Radiation Prior to CAR-T Therapy for Multiple Myeloma Does Not Increase Toxicity

Treatment with radiation prior to chimeric antigen receptor (CAR) T-cell therapy was found to be safe and did not increase toxicity for patients with multiple myeloma (MM), according to new findings presented at the American Society for Radiation Oncology (ASTRO) 2020 Annual Meeting.

CAR-T therapy is an immunotherapy which uses genetically modified T-cells from the patient to reprogram their immune system to attack cancer cells. Radiation therapy is often used for patients with MM to alleviate bone pain, though the impact this treatment on patients receiving CAR-T cell therapy is still being studied.

This new study found patients who received radiation 34 days or fewer before CAR-T infusions did not have higher rates severe of cytokine syndrome (CRS) or neurotoxicity than patients who did not receive the radiation bridging care, suggesting radiation is a safe option for patients prior to the cell therapy.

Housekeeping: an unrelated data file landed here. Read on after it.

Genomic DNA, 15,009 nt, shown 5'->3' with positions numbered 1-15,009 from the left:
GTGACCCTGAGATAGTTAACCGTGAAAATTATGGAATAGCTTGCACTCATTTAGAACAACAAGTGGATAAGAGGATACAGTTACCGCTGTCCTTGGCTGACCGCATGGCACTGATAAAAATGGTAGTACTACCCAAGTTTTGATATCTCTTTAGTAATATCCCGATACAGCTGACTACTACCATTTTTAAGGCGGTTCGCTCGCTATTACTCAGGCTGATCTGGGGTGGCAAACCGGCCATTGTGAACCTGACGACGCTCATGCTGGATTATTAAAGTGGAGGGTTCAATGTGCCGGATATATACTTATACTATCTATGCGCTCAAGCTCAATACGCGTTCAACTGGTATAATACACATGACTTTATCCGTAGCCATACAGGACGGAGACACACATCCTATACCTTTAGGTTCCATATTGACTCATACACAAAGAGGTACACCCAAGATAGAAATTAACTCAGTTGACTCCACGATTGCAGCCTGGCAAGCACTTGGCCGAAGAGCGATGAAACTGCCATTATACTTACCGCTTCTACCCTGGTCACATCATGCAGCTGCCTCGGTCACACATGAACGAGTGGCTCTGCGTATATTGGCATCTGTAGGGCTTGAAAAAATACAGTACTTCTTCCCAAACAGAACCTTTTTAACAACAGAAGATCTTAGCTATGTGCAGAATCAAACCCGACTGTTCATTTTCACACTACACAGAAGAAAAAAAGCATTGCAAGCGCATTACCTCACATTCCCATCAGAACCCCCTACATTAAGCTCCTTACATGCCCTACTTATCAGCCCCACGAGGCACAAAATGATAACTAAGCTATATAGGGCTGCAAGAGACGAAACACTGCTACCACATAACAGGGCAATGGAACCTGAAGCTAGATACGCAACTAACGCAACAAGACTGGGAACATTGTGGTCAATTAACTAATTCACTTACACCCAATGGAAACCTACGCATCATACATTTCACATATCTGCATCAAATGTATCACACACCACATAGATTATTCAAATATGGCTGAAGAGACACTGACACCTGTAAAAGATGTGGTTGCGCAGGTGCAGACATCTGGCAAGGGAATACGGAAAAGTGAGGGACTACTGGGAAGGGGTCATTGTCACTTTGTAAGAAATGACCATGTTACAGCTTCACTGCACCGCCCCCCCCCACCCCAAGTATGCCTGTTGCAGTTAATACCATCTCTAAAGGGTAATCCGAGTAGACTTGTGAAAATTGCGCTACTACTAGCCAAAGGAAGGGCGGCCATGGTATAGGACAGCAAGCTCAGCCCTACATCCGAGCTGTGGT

Researchers from Penn Medicine conducted a retrospective analysis using medical records of 25 patients with MM who received CART-BCMA (B cell maturation antigen) cell therapy. Patients were categorized into three groups: those who received radiation t 34 days or less prior to CAR-T infusion, those who received radiation within one year of infusion, and a third group who received no radiation within at least one year preceding the cellular therapy.

None of the four patients who underwent radiation within 34 days of CAR-T infusion experienced levels of CRS or other toxicities higher than grade 3. These patients also had lower rates of grade 4 hematologic toxicities. Three of eight patients who received radiation within one year of cellular therapy experienced grade 3 or higher CRS. Out of the 13 patients who did not receive any radiation therapy, five experienced grade 3 or higher CRS. Administration of radiation therapy was not associated with a decrease in overall survival or progression free survival.

“Our work is hypothesis generating, hinting at a potential synergism between radiation and CART-BCMA therapy, which has been reported by others in the literature,” said lead author Shwetha Manjunath, MD, Radiation Oncology Resident at Penn’s Perelman School of Medicine, in a press release. “Future prospective trials that combine radiation with CART-BCMA may further optimize safety and long-term efficacy of this novel cell therapy.”